A common misconception is that vegan cuisine doesn’t provide enough necessary ingredients to our bodies. This, however, couldn’t be further from the truth. Fruits, vegetables, whole grains and nuts — the staples of the vegan diet — are rich in fiber, antioxidants and compounds that help to protect against several ailments.

The oui oui French toast doesn’t have eggs and cream, and you probably already have all the ingredients in your pantry. Contributed photo

The Mayo Clinic says studies have shown a plant-based diet helps to significantly improve overall health and fight disease. Besides reducing the risk of cardiovascular disease and lowering the risk of developing high blood pressure, “eating more plant-based foods can help you lose weight, lower cholesterol and reduce your risk of heart disease,” according to the nonprofit organization committed to clinical practice, education and research.

The Mayo Clinic also says “many experts recommend filling your plate with foods that grow from the ground. Decades of research suggests that the best diet for cancer prevention is all about plants. That means lots of fruits, vegetables and legumes, and little to no meat or other animal products.”

A poorly planned plant-based diet, however, could lack some important nutrients, such as essential fatty acids, vitamin B12, niacin, riboflavin, vitamin D, calcium, iodine, selenium or zinc, according to Medical News Today, one of the fastest growing health information sites in the United States. But all these nutrients can be found in vegan foods, and there is a wealth of information about them on the Internet.

“When I went vegan and I found my health, I wanted to share this with everyone,” Hollan said.”

Kaua‘i is the place where Hollan says she feels the most creative about cooking and making new recipes, because of the amount and diversity of local ingredients and local produce grown by small farmers, and also because of the island’s community.

Hollan Hamid says she found her health after turning to vegan cuisine. Contributed photo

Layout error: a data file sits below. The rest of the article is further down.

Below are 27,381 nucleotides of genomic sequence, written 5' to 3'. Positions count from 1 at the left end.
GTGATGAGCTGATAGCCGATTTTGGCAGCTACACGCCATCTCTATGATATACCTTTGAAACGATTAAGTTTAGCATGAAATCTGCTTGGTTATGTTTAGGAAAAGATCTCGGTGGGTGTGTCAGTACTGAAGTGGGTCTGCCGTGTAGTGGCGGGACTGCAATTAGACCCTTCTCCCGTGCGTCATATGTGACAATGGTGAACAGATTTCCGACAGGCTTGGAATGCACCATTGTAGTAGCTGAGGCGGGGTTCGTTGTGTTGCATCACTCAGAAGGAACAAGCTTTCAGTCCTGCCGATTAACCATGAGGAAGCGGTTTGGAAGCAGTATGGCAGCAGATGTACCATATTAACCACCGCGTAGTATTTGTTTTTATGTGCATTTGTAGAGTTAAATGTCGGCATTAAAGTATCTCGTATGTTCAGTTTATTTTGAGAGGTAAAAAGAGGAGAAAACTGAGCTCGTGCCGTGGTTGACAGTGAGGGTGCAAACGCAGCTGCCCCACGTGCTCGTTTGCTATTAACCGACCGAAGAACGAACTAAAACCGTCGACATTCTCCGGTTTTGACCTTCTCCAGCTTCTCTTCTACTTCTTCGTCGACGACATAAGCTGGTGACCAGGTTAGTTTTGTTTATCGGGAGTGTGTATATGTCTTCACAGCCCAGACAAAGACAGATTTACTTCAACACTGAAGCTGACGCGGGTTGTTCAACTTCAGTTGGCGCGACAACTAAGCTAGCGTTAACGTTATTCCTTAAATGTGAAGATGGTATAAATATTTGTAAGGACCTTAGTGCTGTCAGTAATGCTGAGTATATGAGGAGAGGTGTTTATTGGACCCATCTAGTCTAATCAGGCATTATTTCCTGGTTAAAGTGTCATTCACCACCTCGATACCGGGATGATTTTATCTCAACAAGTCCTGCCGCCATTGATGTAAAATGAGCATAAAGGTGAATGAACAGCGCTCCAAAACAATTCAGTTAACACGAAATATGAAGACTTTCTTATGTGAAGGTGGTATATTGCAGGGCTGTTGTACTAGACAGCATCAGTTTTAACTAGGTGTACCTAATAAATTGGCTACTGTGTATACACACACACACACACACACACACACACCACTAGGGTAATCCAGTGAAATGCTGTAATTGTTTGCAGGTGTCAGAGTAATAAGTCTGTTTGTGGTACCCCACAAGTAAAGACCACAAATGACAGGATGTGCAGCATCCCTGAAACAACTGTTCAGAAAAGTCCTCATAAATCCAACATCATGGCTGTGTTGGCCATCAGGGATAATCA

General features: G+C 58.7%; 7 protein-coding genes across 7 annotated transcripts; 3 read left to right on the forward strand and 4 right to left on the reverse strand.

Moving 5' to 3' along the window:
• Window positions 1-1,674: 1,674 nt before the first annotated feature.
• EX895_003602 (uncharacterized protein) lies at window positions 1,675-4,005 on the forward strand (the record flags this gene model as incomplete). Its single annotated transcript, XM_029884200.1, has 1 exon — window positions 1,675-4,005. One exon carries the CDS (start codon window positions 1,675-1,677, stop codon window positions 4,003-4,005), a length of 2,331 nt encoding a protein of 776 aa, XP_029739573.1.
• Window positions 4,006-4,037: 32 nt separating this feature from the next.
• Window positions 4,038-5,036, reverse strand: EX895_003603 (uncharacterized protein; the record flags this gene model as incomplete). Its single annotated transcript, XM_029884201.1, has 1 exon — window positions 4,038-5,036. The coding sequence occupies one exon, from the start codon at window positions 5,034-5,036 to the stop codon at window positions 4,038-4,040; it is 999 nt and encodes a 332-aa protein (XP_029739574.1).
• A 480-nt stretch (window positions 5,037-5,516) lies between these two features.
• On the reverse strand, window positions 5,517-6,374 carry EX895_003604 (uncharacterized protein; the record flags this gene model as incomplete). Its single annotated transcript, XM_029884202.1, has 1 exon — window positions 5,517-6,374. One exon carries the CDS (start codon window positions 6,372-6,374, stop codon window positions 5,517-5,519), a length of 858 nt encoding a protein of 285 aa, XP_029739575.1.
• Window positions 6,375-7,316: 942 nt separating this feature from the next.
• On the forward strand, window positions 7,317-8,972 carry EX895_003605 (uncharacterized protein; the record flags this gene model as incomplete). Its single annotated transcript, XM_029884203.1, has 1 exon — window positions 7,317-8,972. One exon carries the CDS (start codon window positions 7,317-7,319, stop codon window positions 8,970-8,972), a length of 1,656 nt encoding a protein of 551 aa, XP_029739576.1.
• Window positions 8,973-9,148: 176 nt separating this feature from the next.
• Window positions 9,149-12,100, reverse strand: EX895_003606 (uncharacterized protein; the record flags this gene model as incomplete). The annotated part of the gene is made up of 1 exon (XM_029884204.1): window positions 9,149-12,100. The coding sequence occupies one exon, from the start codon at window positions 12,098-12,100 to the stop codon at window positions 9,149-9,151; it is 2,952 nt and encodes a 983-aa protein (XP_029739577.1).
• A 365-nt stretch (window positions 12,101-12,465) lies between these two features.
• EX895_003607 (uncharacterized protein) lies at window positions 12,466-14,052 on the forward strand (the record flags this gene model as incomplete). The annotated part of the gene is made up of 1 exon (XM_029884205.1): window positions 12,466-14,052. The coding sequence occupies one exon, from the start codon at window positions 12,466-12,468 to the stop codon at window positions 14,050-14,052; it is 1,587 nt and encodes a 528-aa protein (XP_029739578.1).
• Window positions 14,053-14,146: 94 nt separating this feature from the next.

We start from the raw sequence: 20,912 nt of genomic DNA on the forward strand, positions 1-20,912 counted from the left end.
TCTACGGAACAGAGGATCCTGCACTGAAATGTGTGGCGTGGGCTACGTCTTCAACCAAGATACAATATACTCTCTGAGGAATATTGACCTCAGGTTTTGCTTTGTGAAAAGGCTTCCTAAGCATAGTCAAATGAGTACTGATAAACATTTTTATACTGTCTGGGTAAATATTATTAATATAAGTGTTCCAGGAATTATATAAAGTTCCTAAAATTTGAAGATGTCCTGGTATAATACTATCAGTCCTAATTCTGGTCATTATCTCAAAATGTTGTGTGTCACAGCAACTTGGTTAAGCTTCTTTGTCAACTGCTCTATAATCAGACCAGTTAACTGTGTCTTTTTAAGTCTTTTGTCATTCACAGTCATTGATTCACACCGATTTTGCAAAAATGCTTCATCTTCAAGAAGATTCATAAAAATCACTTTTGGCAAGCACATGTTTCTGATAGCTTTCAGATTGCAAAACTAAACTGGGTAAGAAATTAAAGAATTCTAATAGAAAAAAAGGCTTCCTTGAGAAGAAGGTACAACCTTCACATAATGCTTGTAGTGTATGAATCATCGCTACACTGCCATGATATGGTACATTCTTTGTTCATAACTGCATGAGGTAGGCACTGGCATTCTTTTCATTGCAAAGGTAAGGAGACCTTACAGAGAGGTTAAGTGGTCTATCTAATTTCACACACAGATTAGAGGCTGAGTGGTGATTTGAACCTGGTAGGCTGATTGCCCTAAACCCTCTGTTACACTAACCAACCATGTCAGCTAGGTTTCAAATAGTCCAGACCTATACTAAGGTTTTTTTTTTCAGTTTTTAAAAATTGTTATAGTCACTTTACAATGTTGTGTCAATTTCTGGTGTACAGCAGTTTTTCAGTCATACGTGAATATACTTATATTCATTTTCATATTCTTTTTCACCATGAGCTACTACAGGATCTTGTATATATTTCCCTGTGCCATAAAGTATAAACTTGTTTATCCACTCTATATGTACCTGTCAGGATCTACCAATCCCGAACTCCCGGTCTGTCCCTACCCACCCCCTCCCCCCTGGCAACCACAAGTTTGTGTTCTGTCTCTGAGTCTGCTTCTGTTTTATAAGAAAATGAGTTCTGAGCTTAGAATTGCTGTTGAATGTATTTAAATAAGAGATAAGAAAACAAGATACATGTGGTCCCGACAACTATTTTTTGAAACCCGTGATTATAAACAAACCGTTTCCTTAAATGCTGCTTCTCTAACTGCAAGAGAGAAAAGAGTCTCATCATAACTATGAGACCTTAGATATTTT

“We all know that living here on Kaua‘i, our life isn’t a vacation,” she said. “But there is a lot of fantasy in it, and there’s a lot of creative energy here.”

Currently, Hollan is working as a private chef and continues to build followers in social media with her cooking videos and tutorials. She is also in the process of writing a second vegan cookbook. This new book, she said, will be more of a replacement guide for those who want to turn their favorite meals into vegan recipes.

“I found out by working with hundreds of people, that most people go back to their comfort foods as a child, no matter what that is to them. I really wanted to teach people how to replace ingredients in their diet, so that they can still have their favorite foods,” Hollan said of her next book. “It’s just a little bit of a different twist.”

Her love for food led her to enroll in the esteemed Le Cordon Bleu College of Culinary Arts in San Francisco at 21 years old. The former California school (it closed in 2017) was a branch of the original Le Cordon Bleu in Paris, where culinary icon Julia Child got her degree in 1951, and went on to popularize French cuisine and home cooking in the United States.

Superstar turmeric shot. Contributed photo

For Hollan, she said, food has always been an exchange of love — good food always makes people happy. So it was only natural that when she became vegan, she wanted to share it with others.

“I’m hoping to affect more people by just teaching them simple ways to change the way they eat,” she said of Good Food Gratitude.

You can find Hollan at, where you will be able to buy her cookbook, and find all the links to her social media accounts.

“With the restaurant, with the baking line, with the cookbook, I’ve always just wanted to inspire people, and I hope that it ignites change in them, and that they have their own journey of healing that I experienced,” Hollan said. “I know what the difference is between feeling like you’re not alive and feeling vitality. And for me, it was vegan food that was the tipping point.”